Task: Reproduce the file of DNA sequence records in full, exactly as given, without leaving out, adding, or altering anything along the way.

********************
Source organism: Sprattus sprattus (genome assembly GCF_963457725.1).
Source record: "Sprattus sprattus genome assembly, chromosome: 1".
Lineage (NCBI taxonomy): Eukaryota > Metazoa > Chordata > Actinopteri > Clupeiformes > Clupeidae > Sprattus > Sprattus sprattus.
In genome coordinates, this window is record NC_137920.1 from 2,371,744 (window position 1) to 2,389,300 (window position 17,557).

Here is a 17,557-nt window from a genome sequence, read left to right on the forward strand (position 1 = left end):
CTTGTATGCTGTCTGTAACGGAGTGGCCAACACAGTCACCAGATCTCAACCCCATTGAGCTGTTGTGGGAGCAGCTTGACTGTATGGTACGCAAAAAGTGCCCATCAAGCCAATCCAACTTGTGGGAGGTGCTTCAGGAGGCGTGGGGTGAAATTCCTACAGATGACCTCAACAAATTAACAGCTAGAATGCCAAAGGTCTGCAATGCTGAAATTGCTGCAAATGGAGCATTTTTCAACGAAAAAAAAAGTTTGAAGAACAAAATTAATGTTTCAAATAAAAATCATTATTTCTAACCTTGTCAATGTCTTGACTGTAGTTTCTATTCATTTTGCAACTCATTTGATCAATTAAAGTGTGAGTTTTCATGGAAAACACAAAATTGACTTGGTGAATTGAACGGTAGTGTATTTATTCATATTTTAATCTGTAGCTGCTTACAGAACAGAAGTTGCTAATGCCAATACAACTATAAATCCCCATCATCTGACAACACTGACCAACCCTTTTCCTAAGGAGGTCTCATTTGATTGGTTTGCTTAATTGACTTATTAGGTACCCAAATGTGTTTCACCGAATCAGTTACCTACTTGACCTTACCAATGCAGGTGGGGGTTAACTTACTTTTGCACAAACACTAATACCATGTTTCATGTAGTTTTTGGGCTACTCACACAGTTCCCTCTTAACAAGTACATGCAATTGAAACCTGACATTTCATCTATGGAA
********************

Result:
Source organism: Sprattus sprattus (genome assembly GCF_963457725.1).
Source record: "Sprattus sprattus genome assembly, chromosome: 1".
Lineage (NCBI taxonomy): Eukaryota > Metazoa > Chordata > Actinopteri > Clupeiformes > Clupeidae > Sprattus > Sprattus sprattus.
In genome coordinates, this window is record NC_137920.1 from 2,371,744 (window position 1) to 2,389,300 (window position 17,557).

Here is a 17,557-nt window from a genome sequence, read left to right on the forward strand (position 1 = left end):
CTTGTATGCTGTCTGTAACGGAGTGGCCAACACAGTCACCAGATCTCAACCCCATTGAGCTGTTGTGGGAGCAGCTTGACTGTATGGTACGCAAAAAGTGCCCATCAAGCCAATCCAACTTGTGGGAGGTGCTTCAGGAGGCGTGGGGTGAAATTCCTACAGATGACCTCAACAAATTAACAGCTAGAATGCCAAAGGTCTGCAATGCTGAAATTGCTGCAAATGGAGCATTTTTCAACGAAAAAAAAAGTTTGAAGAACAAAATTAATGTTTCAAATAAAAATCATTATTTCTAACCTTGTCAATGTCTTGACTGTAGTTTCTATTCATTTTGCAACTCATTTGATCAATTAAAGTGTGAGTTTTCATGGAAAACACAAAATTGACTTGGTGAATTGAACGGTAGTGTATTTATTCATATTTTAATCTGTAGCTGCTTACAGAACAGAAGTTGCTAATGCCAATACAACTATAAATCCCCATCATCTGACAACACTGACCAACCCTTTTCCTAAGGAGGTCTCATTTGATTGGTTTGCTTAATTGACTTATTAGGTACCCAAATGTGTTTCACCGAATCAGTTACCTACTTGACCTTACCAATGCAGGTGGGGGTTAACTTACTTTTGCACAAACACTAATACCATGTTTCATGTAGTTTTTGGGCTACTCACACAGTTCCCTCTTAACAAGTACATGCAATTGAAACCTGACATTTCATCTATGGAA